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Judge hits out at PSNI over ‘pointless’ bail objections in special court sittings

“I’m very, very close to pulling the trigger in awarding costs against police”

Dungannon Court

A judge has warned he is “very close to pulling the trigger” in awarding costs against PSNI if they continue to bring cases before special court sittings on Saturdays and Bank Holidays, in which arrested persons should have been released on bail.

District Judge Michael Ranaghan launched the attack after dealing with a number of overnight cases during a special sitting of Dungannon Magistrates Court.

He remarked: “I am faced with pointless objections to bail which should not be before a Bank Holiday court. This is my last warning before I will start awarding costs against police. I am not coming to every Saturday and Bank Holiday Monday court or whenever it is, pointlessly. I don’t know who the superiors are, but these messages have to go back.”

One such case was Thomas Gallagher, whose age is unknown, of Bracken Park, Derry/Londonderry, who is accused of harassing of his ex-partner between 24 March and 2 May.

A police officer confirmed the charge could be connected.

The injured party reported Gallagher was: “Continually harassing and intimidating her, and she couldn’t take any more.”

Matters came to a head on Sunday afternoon, when he: “Shouted at her in front of her children”.

In another incident, Gallagher allegedly knocked her bedroom window and shouted derogatory names before asking: “Do you not want to love me anymore?”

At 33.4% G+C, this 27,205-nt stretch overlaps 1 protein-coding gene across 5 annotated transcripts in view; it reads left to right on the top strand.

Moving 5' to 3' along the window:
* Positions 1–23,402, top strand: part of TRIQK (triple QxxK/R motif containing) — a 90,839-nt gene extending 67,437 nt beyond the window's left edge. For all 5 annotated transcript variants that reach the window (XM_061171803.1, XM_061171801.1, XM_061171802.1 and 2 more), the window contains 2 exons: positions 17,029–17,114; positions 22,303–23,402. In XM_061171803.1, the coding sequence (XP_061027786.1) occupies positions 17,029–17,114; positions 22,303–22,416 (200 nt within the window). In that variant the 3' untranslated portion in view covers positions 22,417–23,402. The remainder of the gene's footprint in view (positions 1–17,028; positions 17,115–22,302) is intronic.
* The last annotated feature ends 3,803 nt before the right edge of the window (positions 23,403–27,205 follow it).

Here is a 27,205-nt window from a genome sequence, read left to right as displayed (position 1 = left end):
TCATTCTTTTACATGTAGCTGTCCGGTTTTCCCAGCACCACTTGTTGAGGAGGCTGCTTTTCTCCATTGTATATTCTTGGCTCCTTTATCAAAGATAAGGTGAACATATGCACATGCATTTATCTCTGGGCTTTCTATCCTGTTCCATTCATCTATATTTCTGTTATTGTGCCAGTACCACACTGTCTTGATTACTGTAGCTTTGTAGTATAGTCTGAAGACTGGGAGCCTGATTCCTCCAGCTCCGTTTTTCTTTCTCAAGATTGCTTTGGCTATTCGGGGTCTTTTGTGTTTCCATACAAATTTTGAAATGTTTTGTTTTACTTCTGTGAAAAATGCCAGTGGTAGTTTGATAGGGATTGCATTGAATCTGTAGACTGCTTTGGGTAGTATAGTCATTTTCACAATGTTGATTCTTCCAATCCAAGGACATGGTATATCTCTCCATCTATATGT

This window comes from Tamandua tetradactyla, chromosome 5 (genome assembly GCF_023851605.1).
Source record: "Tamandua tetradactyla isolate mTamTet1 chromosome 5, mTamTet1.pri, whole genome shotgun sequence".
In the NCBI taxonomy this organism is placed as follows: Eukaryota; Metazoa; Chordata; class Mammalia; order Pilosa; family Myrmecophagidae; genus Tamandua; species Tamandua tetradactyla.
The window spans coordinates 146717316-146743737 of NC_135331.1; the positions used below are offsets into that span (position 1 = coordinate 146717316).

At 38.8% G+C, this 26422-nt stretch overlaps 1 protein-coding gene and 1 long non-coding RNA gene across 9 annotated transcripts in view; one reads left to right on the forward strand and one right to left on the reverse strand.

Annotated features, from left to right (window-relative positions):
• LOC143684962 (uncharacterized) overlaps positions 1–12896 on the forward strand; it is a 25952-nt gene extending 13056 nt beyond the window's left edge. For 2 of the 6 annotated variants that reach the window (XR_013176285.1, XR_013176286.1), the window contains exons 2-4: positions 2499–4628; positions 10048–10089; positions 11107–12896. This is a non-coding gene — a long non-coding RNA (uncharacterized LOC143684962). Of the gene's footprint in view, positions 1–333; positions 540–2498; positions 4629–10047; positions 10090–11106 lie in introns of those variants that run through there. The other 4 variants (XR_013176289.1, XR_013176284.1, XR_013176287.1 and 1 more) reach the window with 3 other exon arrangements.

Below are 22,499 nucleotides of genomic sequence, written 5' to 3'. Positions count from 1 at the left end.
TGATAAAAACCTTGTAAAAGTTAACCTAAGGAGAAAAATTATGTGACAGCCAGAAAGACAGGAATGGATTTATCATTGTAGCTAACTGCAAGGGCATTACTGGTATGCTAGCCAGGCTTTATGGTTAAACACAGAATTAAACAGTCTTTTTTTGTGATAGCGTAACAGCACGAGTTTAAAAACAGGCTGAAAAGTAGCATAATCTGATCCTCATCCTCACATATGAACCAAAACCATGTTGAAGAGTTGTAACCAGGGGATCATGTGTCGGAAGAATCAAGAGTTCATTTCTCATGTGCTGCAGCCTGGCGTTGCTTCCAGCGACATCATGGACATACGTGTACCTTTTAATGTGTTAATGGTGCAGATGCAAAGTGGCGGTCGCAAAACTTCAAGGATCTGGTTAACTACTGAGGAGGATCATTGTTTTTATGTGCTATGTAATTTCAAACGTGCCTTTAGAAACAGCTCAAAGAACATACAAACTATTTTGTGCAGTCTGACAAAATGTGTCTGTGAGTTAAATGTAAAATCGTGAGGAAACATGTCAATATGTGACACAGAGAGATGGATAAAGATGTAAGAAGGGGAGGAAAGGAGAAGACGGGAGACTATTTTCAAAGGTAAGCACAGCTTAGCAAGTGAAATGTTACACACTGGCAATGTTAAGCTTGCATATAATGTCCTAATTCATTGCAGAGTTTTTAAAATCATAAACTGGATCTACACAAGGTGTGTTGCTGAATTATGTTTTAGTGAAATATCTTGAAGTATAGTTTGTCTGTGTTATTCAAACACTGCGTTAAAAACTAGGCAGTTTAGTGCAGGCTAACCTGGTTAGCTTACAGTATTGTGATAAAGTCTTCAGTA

A few weeks later, Gallagher allegedly again arrived at the injured party’s bedroom window and asked her to take him back.

He claimed: “Everything had changed” but then started banging on the front door.

On the day of arrest, Gallagher twice appeared outside the injured party’s home: “Continuing to provoke her.”

The officer noted Gallagher has breached a Non-Molestation Order on four occasions in the past, although these relate to a different person.

She said: “The main problem is the injured party literally lives round the corner from the defendant.”

A defence barrister pointed out his client cooperated fully with police and maintains throughout the alleged period of offending: “These parties have been in consensual, adult, amicable contact after separating two months ago.”

He accepted geographical proximity is a problem however: “It’s unclear why this case had to proceed today as my client proposed an alternative address while in custody.”

On hearing this, an exasperated Judge Ranaghan responded: “Bail was opposed with the main concern being the close proximity of the addresses. I’m now told another address was proffered which would remove that concern. We’re in a position where we are called out on a Bank Holiday Monday for a pointless bail objection again. I’m very, very close to pulling the trigger in awarding costs against police.”

He ordered Gallagher to be released to the address once it has been approved by police and banned all contact with the alleged injured party.

Judge Ranaghan continued: “Please take the message back. I am not having every person who is in this court building today inconvenienced by a failure to properly consider bail objections. We start with the presumption of bail, which is where police should fix their minds and not just object because it suits them or because they couldn’t be bothered thinking properly about things going forward. I want that message brought back to those who are making these decisions. It is not good enough.”

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